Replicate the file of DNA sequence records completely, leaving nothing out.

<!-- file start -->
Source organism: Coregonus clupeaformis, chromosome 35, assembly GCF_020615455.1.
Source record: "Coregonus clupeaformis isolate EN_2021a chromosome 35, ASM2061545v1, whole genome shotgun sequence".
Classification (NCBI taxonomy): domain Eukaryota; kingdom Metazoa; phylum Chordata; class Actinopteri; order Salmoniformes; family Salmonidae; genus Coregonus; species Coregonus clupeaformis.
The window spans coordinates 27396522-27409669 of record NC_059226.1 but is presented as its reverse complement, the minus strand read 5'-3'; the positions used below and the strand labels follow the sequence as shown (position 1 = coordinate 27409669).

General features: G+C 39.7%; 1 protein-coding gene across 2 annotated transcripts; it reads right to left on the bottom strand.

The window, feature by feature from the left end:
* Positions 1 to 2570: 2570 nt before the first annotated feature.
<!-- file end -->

Source organism: Coregonus clupeaformis, chromosome 35, assembly GCF_020615455.1.
Source record: "Coregonus clupeaformis isolate EN_2021a chromosome 35, ASM2061545v1, whole genome shotgun sequence".
Classification (NCBI taxonomy): domain Eukaryota; kingdom Metazoa; phylum Chordata; class Actinopteri; order Salmoniformes; family Salmonidae; genus Coregonus; species Coregonus clupeaformis.
The window spans coordinates 27396522-27409669 of record NC_059226.1 but is presented as its reverse complement, the minus strand read 5'-3'; the positions used below and the strand labels follow the sequence as shown (position 1 = coordinate 27409669).

General features: G+C 39.7%; 1 protein-coding gene across 2 annotated transcripts; it reads right to left on the bottom strand.

The window, feature by feature from the left end:
* Positions 1 to 2570: 2570 nt before the first annotated feature.